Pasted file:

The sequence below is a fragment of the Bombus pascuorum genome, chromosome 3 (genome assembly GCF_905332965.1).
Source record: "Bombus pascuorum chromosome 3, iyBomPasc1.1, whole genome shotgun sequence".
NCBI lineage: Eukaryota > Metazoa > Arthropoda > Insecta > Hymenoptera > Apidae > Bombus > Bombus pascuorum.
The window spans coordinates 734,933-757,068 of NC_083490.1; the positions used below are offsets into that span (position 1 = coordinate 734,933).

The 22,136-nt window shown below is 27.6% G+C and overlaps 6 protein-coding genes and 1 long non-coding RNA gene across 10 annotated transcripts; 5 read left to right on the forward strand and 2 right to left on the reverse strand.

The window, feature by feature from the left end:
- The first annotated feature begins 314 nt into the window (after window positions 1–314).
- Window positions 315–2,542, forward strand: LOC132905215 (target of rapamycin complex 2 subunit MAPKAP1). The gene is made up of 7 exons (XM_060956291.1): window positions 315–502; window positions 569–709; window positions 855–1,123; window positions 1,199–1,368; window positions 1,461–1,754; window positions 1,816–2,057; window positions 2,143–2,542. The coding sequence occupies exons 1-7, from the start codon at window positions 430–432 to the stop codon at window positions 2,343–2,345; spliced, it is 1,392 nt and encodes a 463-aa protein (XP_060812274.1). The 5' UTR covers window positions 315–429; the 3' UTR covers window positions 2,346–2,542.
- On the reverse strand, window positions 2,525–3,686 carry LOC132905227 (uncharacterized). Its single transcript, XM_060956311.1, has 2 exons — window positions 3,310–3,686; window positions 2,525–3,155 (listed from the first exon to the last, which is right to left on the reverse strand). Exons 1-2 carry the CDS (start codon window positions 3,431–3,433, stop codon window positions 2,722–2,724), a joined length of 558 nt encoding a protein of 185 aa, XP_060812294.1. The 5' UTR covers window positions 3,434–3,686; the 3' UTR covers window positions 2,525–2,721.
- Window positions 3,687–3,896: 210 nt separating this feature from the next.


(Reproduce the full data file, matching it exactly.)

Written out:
The sequence below is a fragment of the Bombus pascuorum genome, chromosome 3 (genome assembly GCF_905332965.1).
Source record: "Bombus pascuorum chromosome 3, iyBomPasc1.1, whole genome shotgun sequence".
NCBI lineage: Eukaryota > Metazoa > Arthropoda > Insecta > Hymenoptera > Apidae > Bombus > Bombus pascuorum.
The window spans coordinates 734,933-757,068 of NC_083490.1; the positions used below are offsets into that span (position 1 = coordinate 734,933).

The 22,136-nt window shown below is 27.6% G+C and overlaps 6 protein-coding genes and 1 long non-coding RNA gene across 10 annotated transcripts; 5 read left to right on the forward strand and 2 right to left on the reverse strand.

The window, feature by feature from the left end:
- The first annotated feature begins 314 nt into the window (after window positions 1–314).
- Window positions 315–2,542, forward strand: LOC132905215 (target of rapamycin complex 2 subunit MAPKAP1). The gene is made up of 7 exons (XM_060956291.1): window positions 315–502; window positions 569–709; window positions 855–1,123; window positions 1,199–1,368; window positions 1,461–1,754; window positions 1,816–2,057; window positions 2,143–2,542. The coding sequence occupies exons 1-7, from the start codon at window positions 430–432 to the stop codon at window positions 2,343–2,345; spliced, it is 1,392 nt and encodes a 463-aa protein (XP_060812274.1). The 5' UTR covers window positions 315–429; the 3' UTR covers window positions 2,346–2,542.
- On the reverse strand, window positions 2,525–3,686 carry LOC132905227 (uncharacterized). Its single transcript, XM_060956311.1, has 2 exons — window positions 3,310–3,686; window positions 2,525–3,155 (listed from the first exon to the last, which is right to left on the reverse strand). Exons 1-2 carry the CDS (start codon window positions 3,431–3,433, stop codon window positions 2,722–2,724), a joined length of 558 nt encoding a protein of 185 aa, XP_060812294.1. The 5' UTR covers window positions 3,434–3,686; the 3' UTR covers window positions 2,525–2,721.
- Window positions 3,687–3,896: 210 nt separating this feature from the next.